1. Six of the largest funds are multi-strategy vehicles that rely on expandable in-house multi-manager platforms, which allow them to consistently absorb new investor allocations; 

  2. Data on certain larger funds that had not been accessible became available this year;

  3. Some highly successful managers passed their five-year mark in 2021, qualifying them for inclusion in this year’s survey, including the top-ranked $5 billion Skye Global and the $3.9 billion Schonfeld Fundamental Equity; and

  4. Some very successful smaller managers are getting bigger due to appreciation and greater investor interest. Second-ranked North Peak Capital, for example, saw its fund expand from $823 million at the end of 2020 to $1.3 billion by December 2021. 

Risks and Opportunities

The sharp rise in volatility and uncertainty — the common theme that threads through manager and allocator interviews — has produced bifurcated responses. 

Many have turned increasingly cautious, evidenced by the general reduction in leverage and net exposure. But recalling F. Scott Fitzgerald’s quip, “The test of a first-rate intelligence is the ability to hold two opposed ideas in mind at the same time and still retain the ability to function,” some of the shrewdest managers are profiting from disruption triggered by rising interest rates and commodity prices and falling stock and bond indices. 

Case in point is the $44 billion hedge fund group Citadel. Its three leading funds, all in the Top 50, have turned in strong first quarters, while the S&P 500 lost 4.6 percent. Multi-strategy Wellington was up nearly 5 percent, quantitative equity Tactical climbed more than 6 percent, and the macro-oriented Global Fixed Income delivered gains of nearly 10 percent — all while the firm’s founder is keenly aware of risks that lie ahead.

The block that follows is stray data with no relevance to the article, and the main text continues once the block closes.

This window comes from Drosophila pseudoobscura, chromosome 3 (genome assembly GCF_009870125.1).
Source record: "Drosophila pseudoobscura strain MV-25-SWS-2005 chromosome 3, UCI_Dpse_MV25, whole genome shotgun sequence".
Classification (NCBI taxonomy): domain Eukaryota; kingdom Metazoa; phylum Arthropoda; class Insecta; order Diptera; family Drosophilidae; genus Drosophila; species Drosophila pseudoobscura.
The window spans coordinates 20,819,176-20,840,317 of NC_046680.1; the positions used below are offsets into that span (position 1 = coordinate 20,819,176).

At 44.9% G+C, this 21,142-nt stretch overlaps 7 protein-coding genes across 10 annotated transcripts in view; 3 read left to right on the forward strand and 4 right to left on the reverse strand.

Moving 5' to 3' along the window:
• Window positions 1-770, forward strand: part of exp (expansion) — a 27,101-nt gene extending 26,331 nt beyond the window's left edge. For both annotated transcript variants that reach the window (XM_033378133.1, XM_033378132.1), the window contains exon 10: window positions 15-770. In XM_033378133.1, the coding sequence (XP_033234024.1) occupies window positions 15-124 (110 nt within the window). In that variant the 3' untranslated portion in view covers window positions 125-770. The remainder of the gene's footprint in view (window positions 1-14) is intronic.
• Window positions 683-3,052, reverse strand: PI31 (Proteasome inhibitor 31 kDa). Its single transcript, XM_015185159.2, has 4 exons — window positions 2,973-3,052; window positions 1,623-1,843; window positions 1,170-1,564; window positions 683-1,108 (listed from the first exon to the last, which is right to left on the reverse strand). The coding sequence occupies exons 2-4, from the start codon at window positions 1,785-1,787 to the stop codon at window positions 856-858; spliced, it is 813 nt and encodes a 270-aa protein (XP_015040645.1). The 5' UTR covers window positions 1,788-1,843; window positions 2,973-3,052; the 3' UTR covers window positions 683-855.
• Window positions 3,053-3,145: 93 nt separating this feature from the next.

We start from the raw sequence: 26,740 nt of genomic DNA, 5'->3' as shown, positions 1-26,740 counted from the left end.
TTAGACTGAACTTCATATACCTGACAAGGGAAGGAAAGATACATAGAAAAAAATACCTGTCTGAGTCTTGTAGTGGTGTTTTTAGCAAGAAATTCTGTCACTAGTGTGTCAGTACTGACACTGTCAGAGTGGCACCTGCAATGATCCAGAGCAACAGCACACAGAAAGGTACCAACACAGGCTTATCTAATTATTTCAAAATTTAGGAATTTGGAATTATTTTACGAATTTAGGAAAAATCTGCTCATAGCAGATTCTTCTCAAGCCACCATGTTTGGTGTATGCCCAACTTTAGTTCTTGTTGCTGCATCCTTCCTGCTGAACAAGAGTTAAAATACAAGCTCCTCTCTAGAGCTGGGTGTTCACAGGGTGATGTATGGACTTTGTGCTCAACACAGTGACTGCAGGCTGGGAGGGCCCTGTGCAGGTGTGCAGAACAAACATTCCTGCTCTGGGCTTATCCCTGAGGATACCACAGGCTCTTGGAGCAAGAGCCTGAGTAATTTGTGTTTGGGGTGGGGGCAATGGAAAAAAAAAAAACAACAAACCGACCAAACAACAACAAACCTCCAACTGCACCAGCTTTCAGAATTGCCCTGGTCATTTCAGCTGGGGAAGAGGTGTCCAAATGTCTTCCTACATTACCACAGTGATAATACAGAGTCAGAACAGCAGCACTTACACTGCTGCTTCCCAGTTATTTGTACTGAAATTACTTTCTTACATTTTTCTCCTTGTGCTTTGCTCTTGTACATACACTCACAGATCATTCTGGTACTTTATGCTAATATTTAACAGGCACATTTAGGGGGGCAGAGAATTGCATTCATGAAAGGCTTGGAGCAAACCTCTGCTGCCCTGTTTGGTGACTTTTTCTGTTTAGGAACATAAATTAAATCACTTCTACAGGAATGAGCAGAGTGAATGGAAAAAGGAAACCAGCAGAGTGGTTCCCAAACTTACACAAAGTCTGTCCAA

Citadel’s Ken Griffin thinks recession is inevitable, triggered by high inflation and the need to bring interest rates up sharply. He explains that doing so will cut into the very high net present value of growth stocks, whose valuations were significantly predicated on cheap money. “With real interest rates turning positive,” says Griffin, “corporate profits will also decline, and this eventually leads to cost cutting and layoffs that will eventually slow the economy and lead to recession.” In this environment, he sees value shares holding up better than growth.

If U.S. growth does indeed stall, David Kelly, chief global strategist at J.P. Morgan Asset Management, thinks a recession will probably be far milder than those that were brought on by the Financial Crisis and the pandemic. “It would likely be deep enough to mop up inflation pressures and curtail job openings,” posits Kelly, “but not bad enough to damage the long-term prospects of the economy overall or most companies operating within it. In time, growth would resume, margins would recover, and markets would rebound.”

But Paul Tudor Jones thinks we’re in for more challenging times, “where simple capital preservation is the most important thing we can strive for.” Jones is clearly referencing the hazardous simultaneous decline in equities and bonds — something markets have never seen before.